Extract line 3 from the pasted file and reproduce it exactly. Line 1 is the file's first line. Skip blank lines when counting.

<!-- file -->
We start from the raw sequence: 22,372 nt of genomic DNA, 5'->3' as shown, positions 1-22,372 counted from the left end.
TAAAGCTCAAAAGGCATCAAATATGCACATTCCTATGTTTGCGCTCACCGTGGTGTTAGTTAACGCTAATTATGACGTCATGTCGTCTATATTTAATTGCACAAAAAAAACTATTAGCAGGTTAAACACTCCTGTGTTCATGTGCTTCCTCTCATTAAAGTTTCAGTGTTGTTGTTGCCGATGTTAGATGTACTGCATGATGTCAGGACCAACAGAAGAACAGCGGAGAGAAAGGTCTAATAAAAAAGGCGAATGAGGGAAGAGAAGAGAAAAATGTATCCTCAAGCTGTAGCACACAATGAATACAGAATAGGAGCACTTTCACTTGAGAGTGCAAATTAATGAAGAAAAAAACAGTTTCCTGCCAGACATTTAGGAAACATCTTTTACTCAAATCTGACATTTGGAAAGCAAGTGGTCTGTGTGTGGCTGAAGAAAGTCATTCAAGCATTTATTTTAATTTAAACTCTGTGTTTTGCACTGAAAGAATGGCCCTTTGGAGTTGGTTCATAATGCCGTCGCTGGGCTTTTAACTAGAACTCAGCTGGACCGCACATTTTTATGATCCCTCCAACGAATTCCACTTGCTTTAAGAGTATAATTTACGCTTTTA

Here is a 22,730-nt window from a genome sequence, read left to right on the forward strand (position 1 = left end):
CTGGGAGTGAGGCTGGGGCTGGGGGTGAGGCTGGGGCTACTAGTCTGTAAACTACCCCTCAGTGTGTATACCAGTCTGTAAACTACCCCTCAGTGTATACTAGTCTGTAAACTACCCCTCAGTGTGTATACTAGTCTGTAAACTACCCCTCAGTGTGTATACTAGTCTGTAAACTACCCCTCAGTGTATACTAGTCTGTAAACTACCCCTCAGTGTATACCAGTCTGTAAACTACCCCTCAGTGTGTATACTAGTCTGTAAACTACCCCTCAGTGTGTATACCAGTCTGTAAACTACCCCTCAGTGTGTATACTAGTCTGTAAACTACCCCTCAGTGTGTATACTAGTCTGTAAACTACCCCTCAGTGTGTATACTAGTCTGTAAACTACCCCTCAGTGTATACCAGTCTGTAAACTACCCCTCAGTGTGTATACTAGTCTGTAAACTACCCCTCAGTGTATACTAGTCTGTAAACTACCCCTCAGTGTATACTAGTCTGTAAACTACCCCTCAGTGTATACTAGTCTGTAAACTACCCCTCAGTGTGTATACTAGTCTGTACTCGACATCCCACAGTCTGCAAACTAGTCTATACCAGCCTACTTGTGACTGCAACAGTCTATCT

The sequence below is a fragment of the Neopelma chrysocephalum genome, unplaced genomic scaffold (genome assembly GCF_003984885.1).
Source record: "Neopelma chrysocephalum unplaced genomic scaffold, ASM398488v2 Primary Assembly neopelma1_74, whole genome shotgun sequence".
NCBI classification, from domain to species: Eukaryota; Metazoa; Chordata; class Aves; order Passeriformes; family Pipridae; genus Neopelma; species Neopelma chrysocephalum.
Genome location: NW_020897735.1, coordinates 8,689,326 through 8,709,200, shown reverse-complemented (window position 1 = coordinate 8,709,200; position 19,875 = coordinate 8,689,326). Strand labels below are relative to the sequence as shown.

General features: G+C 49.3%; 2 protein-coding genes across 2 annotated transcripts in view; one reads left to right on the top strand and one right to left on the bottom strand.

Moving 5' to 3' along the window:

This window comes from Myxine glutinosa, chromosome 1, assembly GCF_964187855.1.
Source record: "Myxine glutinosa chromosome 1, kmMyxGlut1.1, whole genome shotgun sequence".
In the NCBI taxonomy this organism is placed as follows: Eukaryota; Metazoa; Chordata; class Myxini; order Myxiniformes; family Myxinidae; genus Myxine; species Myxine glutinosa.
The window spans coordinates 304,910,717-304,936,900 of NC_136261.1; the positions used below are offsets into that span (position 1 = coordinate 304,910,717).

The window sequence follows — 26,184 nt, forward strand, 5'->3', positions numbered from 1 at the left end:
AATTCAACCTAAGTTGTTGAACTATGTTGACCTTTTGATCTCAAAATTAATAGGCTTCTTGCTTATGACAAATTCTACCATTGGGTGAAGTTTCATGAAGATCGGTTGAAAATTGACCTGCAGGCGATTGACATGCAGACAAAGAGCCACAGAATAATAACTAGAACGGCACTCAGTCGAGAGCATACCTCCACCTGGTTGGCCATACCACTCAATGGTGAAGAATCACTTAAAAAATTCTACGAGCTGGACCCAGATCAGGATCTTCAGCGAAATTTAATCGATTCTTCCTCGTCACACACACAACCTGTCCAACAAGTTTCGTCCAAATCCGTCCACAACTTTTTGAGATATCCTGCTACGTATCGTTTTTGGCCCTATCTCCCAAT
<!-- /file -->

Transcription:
Here is a 22,730-nt window from a genome sequence, read left to right on the forward strand (position 1 = left end):